My mother is going to Japan next week and she says buying computers there is cheaper than here in the U.S. So if she comes back with a Japanese computer, will there be any compatibility problems? Say, if you were to install AOL on to it, would you be able to? And if you do, will all the text be in Japanese?
I cannot see any reason that the hardware would not work (power supply issues notwithstanding). I mean, most of the motherboards (and possibly most other components) come out of Taiwan or Korea, and there are few problems with those.
The difficulties would come from things that are language based. The operating system, and the keyboard most notably.
The OS would be the Japanese version of WindowsXX, and the keyboard may (or may not) have a slightly different layout, due to the nature of the language.
But if you are not talking a laptop, it’s easy enough to plug in a new keyboard, and reinstalling an operating system is not that diffifult either.
I am not so sure you will get that much in savings though… especially not from Japan. Hong Kong or somewhere like that, yes, but I am not so sure about Japan.
Huh? What PC(s) is she saying this about? DELL US desktop prices will blow away any deal available in Japan (esp transported to the US). With the exception of some “Japanese only” notebook models not available in the US I was under the impression that PCs are almost always less expensive in the US than in Japan. I can get brand, new powerful 1 gigahertz + notebooks for $1000- $1500 in the US with full US warranties, never mind any import duties or transportation charges she would have to pay.
I can’t imagine what models or deals she is talking about.
Umm, this is not a real good idea for lots of reasons.
The power supply compat. is an issue. It’s not a 120-250 switch on the back deal. Japanese AC is sufficiently lower than US that it can harm the PS. People buying Japanese version VCRs (Betas) have learned this the hard way.
I don’t know if this is true anymore: Once upon a time in Japan the main type of PC, while it used Intel CPUs, was NOT at all compatible with the IBM-PC type (Wintels) we use here. Something a consumer should be informed about. How many other such issues there are I don’t know. Being in an “don’t know” state is not good when buying overseas.
Just because they also make the US versions of things does not at all mean that the US and (their) domestic version is the same.
(I also seriously doubt a price advantage in Japan. Maybe Taiwan, but not Japan.)
If she’s going to be shopping in Akihabara in Tokyo, she’ll likely discover that many of the larger stores there have separate sections for “domestic consumption” (stuff intended for use in Japan) and for foreign consumption. At least, that’s the way the stores were set up the last time I was there in 1996.
Forgot to mention something else about stores in Akihabara: Never mention a price yourself until you’re telling the merchant, “Yes, I shall now purchase that item for XX Yen.” Keep asking them to come down some on the price they’ve posted. I’ve gotten a few things for well under 1/2 the posted price by finally haggling that way instead of my previous method of asking the merchant if he’d sell the stuff for 1/2 the posted price.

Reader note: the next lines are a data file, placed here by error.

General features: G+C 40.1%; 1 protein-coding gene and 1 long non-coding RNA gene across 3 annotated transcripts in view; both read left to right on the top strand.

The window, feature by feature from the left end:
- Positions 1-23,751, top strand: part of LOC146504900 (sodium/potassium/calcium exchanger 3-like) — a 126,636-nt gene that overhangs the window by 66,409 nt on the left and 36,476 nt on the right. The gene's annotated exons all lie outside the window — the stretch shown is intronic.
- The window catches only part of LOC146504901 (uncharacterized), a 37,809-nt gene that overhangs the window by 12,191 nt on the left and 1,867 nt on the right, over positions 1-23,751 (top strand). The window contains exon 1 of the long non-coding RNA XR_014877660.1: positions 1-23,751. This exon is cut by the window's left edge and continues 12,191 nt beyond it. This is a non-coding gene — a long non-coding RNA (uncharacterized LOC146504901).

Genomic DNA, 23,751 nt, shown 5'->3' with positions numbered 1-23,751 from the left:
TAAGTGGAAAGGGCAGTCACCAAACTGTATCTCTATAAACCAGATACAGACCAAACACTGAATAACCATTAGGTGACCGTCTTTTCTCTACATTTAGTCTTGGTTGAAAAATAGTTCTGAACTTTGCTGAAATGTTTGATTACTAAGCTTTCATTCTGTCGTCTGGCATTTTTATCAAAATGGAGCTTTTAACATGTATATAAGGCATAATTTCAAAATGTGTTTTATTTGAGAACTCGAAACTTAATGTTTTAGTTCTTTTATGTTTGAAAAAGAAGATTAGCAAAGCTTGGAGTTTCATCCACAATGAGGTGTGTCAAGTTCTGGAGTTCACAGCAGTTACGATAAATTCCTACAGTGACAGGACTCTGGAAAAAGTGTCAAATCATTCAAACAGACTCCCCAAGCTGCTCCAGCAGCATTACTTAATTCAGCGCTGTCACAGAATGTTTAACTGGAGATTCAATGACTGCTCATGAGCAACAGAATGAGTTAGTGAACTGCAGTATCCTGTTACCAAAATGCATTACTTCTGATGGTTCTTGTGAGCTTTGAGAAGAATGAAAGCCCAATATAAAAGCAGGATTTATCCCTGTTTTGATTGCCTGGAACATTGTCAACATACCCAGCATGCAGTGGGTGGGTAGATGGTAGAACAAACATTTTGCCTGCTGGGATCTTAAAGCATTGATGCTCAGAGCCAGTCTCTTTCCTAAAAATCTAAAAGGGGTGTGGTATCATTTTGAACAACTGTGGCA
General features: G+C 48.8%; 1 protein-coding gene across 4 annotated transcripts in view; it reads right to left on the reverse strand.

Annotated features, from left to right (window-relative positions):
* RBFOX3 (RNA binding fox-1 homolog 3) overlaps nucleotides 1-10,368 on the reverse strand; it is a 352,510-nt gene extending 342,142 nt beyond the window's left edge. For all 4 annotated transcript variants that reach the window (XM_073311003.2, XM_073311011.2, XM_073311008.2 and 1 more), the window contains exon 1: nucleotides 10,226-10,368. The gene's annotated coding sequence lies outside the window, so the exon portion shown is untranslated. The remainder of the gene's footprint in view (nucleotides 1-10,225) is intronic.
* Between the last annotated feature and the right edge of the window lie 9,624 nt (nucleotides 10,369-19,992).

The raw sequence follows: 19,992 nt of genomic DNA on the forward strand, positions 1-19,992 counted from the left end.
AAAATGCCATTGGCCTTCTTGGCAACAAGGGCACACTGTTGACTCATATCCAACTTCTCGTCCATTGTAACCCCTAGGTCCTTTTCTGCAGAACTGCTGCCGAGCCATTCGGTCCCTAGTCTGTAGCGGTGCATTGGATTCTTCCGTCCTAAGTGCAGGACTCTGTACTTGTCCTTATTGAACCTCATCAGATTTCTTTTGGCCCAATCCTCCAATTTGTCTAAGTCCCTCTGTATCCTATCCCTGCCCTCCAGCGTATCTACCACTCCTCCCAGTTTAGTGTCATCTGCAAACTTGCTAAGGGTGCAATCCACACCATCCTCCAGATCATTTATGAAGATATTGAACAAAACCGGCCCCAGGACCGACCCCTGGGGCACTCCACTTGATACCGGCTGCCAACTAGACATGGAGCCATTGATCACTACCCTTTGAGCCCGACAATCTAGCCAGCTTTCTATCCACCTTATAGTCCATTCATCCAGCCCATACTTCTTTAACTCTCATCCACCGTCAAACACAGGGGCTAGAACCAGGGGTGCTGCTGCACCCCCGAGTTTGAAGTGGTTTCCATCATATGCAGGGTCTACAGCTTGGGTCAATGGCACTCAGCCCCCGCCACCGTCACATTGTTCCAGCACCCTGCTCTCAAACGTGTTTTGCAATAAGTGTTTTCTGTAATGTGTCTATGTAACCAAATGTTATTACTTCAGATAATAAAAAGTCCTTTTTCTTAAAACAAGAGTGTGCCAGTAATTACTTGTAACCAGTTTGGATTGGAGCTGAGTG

This tip learned from a Japanese televison show entitled “Infoquest” back in 1992 or thereabouts.
There won’t be any power issues or otherwise. Computers here will work over there, and vice-versa. Most BIOS menus are written in English as well, and the only computers you’d have to worry about would be laptops (maybe). I have five PCs over here, and they’re all in English.
ftg is thinking of the NEC PC9800 series computers which used to be the standared PC in Japan. They were similar to IBM-compatible PCs, but had hardware support for Japanese language and were not quite compatible with standard MS-DOS and Windows software. Thankfully this “standard” is now completely dead. All Windows systems sold in Japan now are standard Intel systems.
The differences, as already noted, are the keyboards and software. The keyboard layout may look similar, but it is different enough to completely drive you nuts (e.g. the quote mark is Shift-7, and double quote is Shift-3) The Japanese version of Windows will be useless unless if you can’t read Japanese. You could wipe out the hard drive and install an English version, but if the PC has specialized hardware (e.g. non-standard ports and video on laptops, video capture, etc.), an English-language driver may not exist at all, and a Japanese-language driver may not work on an English-language operating system. There’s also the warranty issue.
As Monty said, if you shop in Akihabara many stores have duty-free export-only sections. These sections do carry English-language computers. But those are probably the same models sold in the US, and usually at higher price.